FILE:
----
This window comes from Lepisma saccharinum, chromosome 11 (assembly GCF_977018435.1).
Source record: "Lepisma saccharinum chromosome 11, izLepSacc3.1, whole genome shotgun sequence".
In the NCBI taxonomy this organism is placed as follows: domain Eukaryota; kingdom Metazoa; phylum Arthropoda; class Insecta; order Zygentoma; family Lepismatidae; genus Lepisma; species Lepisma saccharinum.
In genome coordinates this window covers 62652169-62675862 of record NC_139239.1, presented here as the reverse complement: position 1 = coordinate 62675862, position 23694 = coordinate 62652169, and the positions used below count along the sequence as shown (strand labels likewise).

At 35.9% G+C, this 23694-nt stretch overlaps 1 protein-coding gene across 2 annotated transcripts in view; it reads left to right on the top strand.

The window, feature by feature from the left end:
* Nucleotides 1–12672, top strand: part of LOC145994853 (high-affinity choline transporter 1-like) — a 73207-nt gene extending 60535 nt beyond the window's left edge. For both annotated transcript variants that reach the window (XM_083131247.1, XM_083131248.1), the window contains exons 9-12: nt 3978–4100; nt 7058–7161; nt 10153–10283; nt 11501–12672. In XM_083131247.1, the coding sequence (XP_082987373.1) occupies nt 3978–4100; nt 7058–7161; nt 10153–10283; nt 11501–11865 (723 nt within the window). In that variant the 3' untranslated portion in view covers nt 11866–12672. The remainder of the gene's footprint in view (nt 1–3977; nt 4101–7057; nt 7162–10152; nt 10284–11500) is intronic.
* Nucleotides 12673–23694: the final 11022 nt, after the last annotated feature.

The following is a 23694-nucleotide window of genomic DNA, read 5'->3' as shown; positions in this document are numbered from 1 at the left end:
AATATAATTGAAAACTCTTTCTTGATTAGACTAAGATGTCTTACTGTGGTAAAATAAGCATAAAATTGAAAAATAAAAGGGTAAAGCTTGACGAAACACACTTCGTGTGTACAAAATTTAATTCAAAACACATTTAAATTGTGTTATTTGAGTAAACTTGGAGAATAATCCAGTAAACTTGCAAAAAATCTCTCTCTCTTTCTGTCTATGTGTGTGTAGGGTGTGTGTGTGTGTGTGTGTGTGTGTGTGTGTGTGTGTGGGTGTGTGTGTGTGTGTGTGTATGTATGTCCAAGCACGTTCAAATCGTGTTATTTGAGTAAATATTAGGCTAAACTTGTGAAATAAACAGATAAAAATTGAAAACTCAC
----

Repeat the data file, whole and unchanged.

This window comes from Lepisma saccharinum, chromosome 11 (assembly GCF_977018435.1).
Source record: "Lepisma saccharinum chromosome 11, izLepSacc3.1, whole genome shotgun sequence".
In the NCBI taxonomy this organism is placed as follows: domain Eukaryota; kingdom Metazoa; phylum Arthropoda; class Insecta; order Zygentoma; family Lepismatidae; genus Lepisma; species Lepisma saccharinum.
In genome coordinates this window covers 62652169-62675862 of record NC_139239.1, presented here as the reverse complement: position 1 = coordinate 62675862, position 23694 = coordinate 62652169, and the positions used below count along the sequence as shown (strand labels likewise).

At 35.9% G+C, this 23694-nt stretch overlaps 1 protein-coding gene across 2 annotated transcripts in view; it reads left to right on the top strand.

The window, feature by feature from the left end:
* Nucleotides 1–12672, top strand: part of LOC145994853 (high-affinity choline transporter 1-like) — a 73207-nt gene extending 60535 nt beyond the window's left edge. For both annotated transcript variants that reach the window (XM_083131247.1, XM_083131248.1), the window contains exons 9-12: nt 3978–4100; nt 7058–7161; nt 10153–10283; nt 11501–12672. In XM_083131247.1, the coding sequence (XP_082987373.1) occupies nt 3978–4100; nt 7058–7161; nt 10153–10283; nt 11501–11865 (723 nt within the window). In that variant the 3' untranslated portion in view covers nt 11866–12672. The remainder of the gene's footprint in view (nt 1–3977; nt 4101–7057; nt 7162–10152; nt 10284–11500) is intronic.
* Nucleotides 12673–23694: the final 11022 nt, after the last annotated feature.

The following is a 23694-nucleotide window of genomic DNA, read 5'->3' as shown; positions in this document are numbered from 1 at the left end:
AATATAATTGAAAACTCTTTCTTGATTAGACTAAGATGTCTTACTGTGGTAAAATAAGCATAAAATTGAAAAATAAAAGGGTAAAGCTTGACGAAACACACTTCGTGTGTACAAAATTTAATTCAAAACACATTTAAATTGTGTTATTTGAGTAAACTTGGAGAATAATCCAGTAAACTTGCAAAAAATCTCTCTCTCTTTCTGTCTATGTGTGTGTAGGGTGTGTGTGTGTGTGTGTGTGTGTGTGTGTGTGTGTGTGGGTGTGTGTGTGTGTGTGTGTATGTATGTCCAAGCACGTTCAAATCGTGTTATTTGAGTAAATATTAGGCTAAACTTGTGAAATAAACAGATAAAAATTGAAAACTCAC